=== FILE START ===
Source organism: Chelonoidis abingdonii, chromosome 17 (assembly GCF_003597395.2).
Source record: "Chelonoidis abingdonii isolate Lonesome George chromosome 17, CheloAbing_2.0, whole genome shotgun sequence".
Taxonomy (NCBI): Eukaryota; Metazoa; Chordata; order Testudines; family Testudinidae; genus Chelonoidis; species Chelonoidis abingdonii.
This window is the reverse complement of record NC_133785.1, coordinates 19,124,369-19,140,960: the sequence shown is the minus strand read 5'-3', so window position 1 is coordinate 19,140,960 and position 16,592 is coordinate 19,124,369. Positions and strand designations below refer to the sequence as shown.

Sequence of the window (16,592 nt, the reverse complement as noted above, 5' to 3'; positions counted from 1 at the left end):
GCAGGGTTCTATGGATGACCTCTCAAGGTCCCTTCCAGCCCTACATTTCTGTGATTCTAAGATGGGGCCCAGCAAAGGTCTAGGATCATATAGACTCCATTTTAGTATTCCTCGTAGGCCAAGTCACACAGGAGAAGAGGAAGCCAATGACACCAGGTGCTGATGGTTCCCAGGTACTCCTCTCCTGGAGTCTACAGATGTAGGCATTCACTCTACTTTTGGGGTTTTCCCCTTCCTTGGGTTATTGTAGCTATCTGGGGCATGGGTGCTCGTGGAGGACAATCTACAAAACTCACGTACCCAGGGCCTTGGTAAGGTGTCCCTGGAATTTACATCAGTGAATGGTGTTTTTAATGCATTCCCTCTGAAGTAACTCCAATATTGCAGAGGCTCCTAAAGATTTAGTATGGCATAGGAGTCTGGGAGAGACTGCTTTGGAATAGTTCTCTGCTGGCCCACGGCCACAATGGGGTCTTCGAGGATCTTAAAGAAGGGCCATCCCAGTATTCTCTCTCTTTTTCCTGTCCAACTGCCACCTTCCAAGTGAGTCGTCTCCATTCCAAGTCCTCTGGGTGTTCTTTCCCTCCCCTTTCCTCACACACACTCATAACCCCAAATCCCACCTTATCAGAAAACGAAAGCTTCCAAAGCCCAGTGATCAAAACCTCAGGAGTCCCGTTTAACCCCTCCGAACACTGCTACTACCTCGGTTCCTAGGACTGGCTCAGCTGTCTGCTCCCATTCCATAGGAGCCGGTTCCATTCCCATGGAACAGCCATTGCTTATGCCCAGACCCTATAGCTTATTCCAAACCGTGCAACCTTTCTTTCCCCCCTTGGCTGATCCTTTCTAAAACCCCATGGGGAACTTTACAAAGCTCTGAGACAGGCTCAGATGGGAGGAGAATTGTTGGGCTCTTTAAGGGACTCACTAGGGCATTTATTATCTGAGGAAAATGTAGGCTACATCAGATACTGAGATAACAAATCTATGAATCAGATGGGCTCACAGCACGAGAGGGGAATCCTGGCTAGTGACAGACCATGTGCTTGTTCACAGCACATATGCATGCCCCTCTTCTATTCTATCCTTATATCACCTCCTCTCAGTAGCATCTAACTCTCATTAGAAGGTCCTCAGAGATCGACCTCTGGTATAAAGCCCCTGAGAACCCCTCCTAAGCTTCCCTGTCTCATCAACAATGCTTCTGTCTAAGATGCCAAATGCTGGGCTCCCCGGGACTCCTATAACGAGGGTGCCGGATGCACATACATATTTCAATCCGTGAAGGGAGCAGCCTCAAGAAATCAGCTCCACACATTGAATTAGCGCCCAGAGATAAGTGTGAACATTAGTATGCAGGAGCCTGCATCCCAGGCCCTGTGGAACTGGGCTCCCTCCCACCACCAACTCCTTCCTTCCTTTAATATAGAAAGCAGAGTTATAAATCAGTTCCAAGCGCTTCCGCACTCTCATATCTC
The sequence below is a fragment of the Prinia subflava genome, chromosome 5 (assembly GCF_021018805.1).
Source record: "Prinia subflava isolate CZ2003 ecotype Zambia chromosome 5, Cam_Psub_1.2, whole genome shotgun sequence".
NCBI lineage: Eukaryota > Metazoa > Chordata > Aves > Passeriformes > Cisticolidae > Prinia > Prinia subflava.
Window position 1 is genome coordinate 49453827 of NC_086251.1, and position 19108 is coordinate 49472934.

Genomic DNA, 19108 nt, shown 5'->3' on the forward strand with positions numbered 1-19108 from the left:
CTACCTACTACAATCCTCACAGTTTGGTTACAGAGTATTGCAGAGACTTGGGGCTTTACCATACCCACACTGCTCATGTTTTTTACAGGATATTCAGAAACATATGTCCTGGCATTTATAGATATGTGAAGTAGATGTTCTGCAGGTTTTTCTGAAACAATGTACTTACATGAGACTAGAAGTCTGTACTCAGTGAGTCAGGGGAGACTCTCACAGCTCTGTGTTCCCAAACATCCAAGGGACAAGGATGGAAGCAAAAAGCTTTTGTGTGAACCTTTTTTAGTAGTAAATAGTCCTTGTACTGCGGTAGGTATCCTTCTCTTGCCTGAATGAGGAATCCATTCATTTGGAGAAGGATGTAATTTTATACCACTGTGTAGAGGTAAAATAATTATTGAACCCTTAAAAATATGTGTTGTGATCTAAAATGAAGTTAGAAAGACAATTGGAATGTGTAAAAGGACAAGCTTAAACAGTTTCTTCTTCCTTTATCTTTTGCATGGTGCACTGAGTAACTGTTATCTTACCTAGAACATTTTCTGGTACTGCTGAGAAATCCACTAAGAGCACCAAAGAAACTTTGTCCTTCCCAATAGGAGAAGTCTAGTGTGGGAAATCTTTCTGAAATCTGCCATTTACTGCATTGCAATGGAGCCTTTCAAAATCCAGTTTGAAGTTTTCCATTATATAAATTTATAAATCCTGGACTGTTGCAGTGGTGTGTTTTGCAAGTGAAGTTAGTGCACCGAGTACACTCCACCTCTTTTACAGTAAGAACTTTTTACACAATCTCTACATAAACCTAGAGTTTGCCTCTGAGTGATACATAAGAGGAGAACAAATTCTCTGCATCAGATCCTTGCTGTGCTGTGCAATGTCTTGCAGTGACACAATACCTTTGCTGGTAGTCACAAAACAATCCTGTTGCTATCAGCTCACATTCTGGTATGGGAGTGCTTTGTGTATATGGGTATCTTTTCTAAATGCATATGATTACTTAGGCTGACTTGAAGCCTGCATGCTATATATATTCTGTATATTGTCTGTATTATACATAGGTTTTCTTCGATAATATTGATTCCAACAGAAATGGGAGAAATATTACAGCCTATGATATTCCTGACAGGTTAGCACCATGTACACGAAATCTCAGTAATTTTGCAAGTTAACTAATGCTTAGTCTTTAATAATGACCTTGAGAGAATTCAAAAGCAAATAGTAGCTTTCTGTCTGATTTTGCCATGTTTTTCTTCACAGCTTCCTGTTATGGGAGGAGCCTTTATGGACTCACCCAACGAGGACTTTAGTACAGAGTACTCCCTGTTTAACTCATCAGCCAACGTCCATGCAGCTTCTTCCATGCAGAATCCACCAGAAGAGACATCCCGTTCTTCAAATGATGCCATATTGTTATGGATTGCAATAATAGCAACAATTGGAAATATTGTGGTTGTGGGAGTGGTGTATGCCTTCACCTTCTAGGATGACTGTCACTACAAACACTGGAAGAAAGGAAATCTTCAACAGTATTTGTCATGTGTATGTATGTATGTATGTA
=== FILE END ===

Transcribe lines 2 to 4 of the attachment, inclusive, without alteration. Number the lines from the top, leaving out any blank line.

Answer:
Source record: "Chelonoidis abingdonii isolate Lonesome George chromosome 17, CheloAbing_2.0, whole genome shotgun sequence".
Taxonomy (NCBI): Eukaryota; Metazoa; Chordata; order Testudines; family Testudinidae; genus Chelonoidis; species Chelonoidis abingdonii.
This window is the reverse complement of record NC_133785.1, coordinates 19,124,369-19,140,960: the sequence shown is the minus strand read 5'-3', so window position 1 is coordinate 19,140,960 and position 16,592 is coordinate 19,124,369. Positions and strand designations below refer to the sequence as shown.